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Let's start at the very beginning

I was first taught to play cards by my father who played a wide variety of card games but not bridge.  His favourite games were cribbage and nine card brag which weren't at all bridge-like.  Later, two aunts started to visit our house on a Friday night to play cards with my mother and my grandmother (who lived with us) and from quite a young age I was called upon to fill in when one of them was absent or late.  They played games such as rummy, canasta and Newmarket but they also played whist and variants such as knockout whist or nomination whist.  This was my real introduction to the card play skills required for bridge.  

I can't remember the exact details but at around 14 or 15 (late 1950's) a group of us boys at West Bromwich Grammar School decided that we would like to learn bridge. We persuaded the headmaster that bridge would be a 'social asset' and so we were allowed to stay indoors at breaks to play bridge.  I think that teachers that helped us out taught us Acol but parents of some of the lads must have played Goren or Culbertson because we were often confused about what we should be doing.  We persevered, however, and eventually I began to play duplicate bridge at the local bridge club.

In 1963 I went to Bristol University to study physics and started playing in the university club and  also at the Bristol Bridge Club which was then up in Clifton.  I remember that I was actually playing bridge when someone announced that President Kennedy had been shot.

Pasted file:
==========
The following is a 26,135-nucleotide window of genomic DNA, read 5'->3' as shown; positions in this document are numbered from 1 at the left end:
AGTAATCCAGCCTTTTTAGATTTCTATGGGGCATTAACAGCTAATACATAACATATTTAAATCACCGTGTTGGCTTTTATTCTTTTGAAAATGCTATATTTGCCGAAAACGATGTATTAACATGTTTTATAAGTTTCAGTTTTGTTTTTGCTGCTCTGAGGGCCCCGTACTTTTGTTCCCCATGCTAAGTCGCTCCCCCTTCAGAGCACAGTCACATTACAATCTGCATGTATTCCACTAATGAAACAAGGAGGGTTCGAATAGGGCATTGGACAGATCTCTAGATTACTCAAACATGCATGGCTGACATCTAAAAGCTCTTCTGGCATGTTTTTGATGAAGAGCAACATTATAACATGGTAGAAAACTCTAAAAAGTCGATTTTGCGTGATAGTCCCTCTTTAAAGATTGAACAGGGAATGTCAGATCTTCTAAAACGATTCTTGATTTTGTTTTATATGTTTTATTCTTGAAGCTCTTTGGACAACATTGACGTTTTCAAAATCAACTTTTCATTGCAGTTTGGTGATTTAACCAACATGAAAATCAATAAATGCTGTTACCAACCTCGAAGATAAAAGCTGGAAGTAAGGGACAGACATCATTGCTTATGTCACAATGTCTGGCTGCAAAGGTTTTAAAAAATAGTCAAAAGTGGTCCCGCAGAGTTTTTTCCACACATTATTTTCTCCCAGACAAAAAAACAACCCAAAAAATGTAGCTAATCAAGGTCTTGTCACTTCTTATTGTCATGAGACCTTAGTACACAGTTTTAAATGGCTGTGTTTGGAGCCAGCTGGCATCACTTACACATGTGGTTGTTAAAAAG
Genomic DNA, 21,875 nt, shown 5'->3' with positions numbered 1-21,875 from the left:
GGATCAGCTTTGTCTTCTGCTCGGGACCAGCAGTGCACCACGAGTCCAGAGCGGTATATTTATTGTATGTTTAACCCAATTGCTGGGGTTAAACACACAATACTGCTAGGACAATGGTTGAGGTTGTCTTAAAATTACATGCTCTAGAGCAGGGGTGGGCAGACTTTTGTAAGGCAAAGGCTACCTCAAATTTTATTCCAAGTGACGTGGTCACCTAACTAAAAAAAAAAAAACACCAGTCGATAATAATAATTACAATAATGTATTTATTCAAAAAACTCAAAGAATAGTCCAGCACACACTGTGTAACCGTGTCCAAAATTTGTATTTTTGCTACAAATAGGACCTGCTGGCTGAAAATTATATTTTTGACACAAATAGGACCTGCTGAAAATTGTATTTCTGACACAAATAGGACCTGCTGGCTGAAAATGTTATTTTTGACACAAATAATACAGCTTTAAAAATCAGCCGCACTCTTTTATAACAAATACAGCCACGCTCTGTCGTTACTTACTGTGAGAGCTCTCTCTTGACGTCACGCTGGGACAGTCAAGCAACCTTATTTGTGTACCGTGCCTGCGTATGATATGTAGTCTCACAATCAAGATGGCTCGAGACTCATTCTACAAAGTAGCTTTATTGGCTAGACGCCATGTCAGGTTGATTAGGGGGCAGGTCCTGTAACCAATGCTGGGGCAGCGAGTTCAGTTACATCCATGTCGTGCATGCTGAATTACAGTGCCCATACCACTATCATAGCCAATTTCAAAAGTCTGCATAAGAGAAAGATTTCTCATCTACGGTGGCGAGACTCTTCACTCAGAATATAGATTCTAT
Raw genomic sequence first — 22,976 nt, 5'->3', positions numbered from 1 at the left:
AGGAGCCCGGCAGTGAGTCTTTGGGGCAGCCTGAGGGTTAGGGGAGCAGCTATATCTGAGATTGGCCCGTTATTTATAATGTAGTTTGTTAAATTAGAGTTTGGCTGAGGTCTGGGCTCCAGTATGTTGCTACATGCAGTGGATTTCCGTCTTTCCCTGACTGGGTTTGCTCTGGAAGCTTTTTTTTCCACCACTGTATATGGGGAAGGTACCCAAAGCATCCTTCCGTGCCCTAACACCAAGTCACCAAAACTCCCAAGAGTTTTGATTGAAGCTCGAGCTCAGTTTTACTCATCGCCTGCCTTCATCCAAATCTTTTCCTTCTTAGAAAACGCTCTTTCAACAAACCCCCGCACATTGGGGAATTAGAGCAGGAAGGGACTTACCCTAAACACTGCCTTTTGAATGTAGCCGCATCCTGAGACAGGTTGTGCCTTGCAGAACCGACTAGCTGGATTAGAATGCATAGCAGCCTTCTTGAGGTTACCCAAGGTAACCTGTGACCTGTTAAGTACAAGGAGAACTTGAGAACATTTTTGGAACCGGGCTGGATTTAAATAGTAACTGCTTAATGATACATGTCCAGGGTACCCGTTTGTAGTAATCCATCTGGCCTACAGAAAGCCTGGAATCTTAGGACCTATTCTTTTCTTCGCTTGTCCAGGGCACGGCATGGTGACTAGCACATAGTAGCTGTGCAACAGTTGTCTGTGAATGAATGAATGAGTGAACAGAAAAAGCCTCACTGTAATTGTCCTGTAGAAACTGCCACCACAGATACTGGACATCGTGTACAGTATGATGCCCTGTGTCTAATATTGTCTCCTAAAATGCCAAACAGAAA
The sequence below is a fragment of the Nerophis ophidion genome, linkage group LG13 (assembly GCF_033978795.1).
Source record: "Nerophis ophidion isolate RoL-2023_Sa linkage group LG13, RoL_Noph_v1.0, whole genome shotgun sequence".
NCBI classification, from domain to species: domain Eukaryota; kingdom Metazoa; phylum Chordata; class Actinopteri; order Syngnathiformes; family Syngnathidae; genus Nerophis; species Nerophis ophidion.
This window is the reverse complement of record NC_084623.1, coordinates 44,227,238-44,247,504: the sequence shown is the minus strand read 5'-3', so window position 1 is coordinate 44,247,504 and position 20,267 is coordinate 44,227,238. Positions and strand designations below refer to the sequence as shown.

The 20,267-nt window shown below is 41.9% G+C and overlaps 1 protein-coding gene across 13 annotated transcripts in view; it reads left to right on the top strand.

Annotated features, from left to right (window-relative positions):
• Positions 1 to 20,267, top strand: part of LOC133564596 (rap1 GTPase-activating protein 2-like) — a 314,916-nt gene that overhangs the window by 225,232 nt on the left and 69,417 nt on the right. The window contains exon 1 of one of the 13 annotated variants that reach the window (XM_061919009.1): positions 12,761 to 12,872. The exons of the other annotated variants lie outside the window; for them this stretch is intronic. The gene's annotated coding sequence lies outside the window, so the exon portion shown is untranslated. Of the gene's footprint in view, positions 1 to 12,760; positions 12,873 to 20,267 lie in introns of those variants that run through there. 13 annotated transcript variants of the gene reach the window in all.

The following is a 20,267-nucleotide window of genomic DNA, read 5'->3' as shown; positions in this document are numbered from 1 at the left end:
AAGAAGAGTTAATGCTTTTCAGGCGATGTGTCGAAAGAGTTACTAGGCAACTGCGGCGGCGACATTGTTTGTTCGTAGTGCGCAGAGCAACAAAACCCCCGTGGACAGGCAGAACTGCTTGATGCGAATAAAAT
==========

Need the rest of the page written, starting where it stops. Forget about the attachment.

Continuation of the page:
As a physicist, I was taught the Fortran computing language during my university course and my lifelong interest in computing started.  When I finished my first degree I did an external Ph.D. from Bristol University but working in I.C.I. Petrochemical and Polymers Laboratory in Runcorn.  During this period I lived in Chester, sharing a flat with an I.C.I. colleague who also played bridge and we played at the Deva Bridge Club in Chester.

After obtaining my Ph.D. I became a lecturer in physics at Leeds University in 1972 and started to play at the Bradford Bridge Club with a colleague from the computing department at Leeds.  When he ultimately left to further his career I was a married man with two young children and a career to develop so I gave up playing bridge.  On the computing side, however, I built an Acorn Atom, one of the early home computers and eventually bought a BBC model B computer.  I started teaching physics students Visual Basic and eventually started learning html when, as an academic, I was exposed to the wonders of the world wide web well before it became known to everyone.

After I retired from Leeds University, where I had become a Professor of Polymer Physics, my wife and I moved to North Yorkshire to run The Apothecary's House B and B in Askrigg.  Surprisingly, I found an outlet for my computing talents in Garsdale, just over the Pennines from Askrigg, where I took over developing Lucid's LaserBee laser safety software, rewriting it in Java and extensively developing it.  I returned to bridge, playing at the Wensleydale Bridge Club and the Richmond Bridge Club but, despite knowing my EBU number and having my written master points record, I was treated by the EBU as a new member with no masterpoints!  Luckily, the NGS system tracks current performance rather than length of service.

Eventually, we gave up running The Apothecary's House and moved to Wells in Somerset to be closer to our children and grandchildren.  I am currently chairman of the Cheddar Bridge Club and write occasional articles for the Somerset Contract Bridge Association newsletter, many of which appear here also.

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